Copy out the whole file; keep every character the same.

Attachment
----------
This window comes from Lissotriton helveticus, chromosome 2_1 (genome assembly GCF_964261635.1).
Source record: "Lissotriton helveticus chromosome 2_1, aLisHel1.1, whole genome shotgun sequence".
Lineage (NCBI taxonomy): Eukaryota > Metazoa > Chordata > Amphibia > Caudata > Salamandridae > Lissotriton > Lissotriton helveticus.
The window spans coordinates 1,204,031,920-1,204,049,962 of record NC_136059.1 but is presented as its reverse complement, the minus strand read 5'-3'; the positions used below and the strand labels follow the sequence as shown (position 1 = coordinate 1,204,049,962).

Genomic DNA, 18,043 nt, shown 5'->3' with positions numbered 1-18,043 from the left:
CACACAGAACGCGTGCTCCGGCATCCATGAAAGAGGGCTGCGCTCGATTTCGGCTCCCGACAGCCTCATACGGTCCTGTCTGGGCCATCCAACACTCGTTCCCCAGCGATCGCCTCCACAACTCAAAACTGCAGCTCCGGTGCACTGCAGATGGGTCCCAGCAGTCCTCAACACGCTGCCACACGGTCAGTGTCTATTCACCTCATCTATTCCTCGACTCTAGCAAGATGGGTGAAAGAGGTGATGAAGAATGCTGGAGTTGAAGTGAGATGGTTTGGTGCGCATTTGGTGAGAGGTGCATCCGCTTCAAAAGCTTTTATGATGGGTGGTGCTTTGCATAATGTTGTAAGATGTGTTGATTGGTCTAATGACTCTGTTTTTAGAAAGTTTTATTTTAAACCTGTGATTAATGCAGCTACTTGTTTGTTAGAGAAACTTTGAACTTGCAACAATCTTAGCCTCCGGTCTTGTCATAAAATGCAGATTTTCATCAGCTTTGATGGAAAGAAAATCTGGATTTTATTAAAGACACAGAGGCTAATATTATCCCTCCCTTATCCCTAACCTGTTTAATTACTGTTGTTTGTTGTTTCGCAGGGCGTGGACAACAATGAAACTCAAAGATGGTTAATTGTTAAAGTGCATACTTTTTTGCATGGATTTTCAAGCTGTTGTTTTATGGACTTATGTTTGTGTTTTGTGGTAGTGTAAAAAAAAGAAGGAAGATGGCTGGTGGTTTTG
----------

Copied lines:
This window comes from Lissotriton helveticus, chromosome 2_1 (genome assembly GCF_964261635.1).
Source record: "Lissotriton helveticus chromosome 2_1, aLisHel1.1, whole genome shotgun sequence".
Lineage (NCBI taxonomy): Eukaryota > Metazoa > Chordata > Amphibia > Caudata > Salamandridae > Lissotriton > Lissotriton helveticus.
The window spans coordinates 1,204,031,920-1,204,049,962 of record NC_136059.1 but is presented as its reverse complement, the minus strand read 5'-3'; the positions used below and the strand labels follow the sequence as shown (position 1 = coordinate 1,204,049,962).

Genomic DNA, 18,043 nt, shown 5'->3' with positions numbered 1-18,043 from the left:
CACACAGAACGCGTGCTCCGGCATCCATGAAAGAGGGCTGCGCTCGATTTCGGCTCCCGACAGCCTCATACGGTCCTGTCTGGGCCATCCAACACTCGTTCCCCAGCGATCGCCTCCACAACTCAAAACTGCAGCTCCGGTGCACTGCAGATGGGTCCCAGCAGTCCTCAACACGCTGCCACACGGTCAGTGTCTATTCACCTCATCTATTCCTCGACTCTAGCAAGATGGGTGAAAGAGGTGATGAAGAATGCTGGAGTTGAAGTGAGATGGTTTGGTGCGCATTTGGTGAGAGGTGCATCCGCTTCAAAAGCTTTTATGATGGGTGGTGCTTTGCATAATGTTGTAAGATGTGTTGATTGGTCTAATGACTCTGTTTTTAGAAAGTTTTATTTTAAACCTGTGATTAATGCAGCTACTTGTTTGTTAGAGAAACTTTGAACTTGCAACAATCTTAGCCTCCGGTCTTGTCATAAAATGCAGATTTTCATCAGCTTTGATGGAAAGAAAATCTGGATTTTATTAAAGACACAGAGGCTAATATTATCCCTCCCTTATCCCTAACCTGTTTAATTACTGTTGTTTGTTGTTTCGCAGGGCGTGGACAACAATGAAACTCAAAGATGGTTAATTGTTAAAGTGCATACTTTTTTGCATGGATTTTCAAGCTGTTGTTTTATGGACTTATGTTTGTGTTTTGTGGTAGTGTAAAAAAAAGAAGGAAGATGGCTGGTGGTTTTG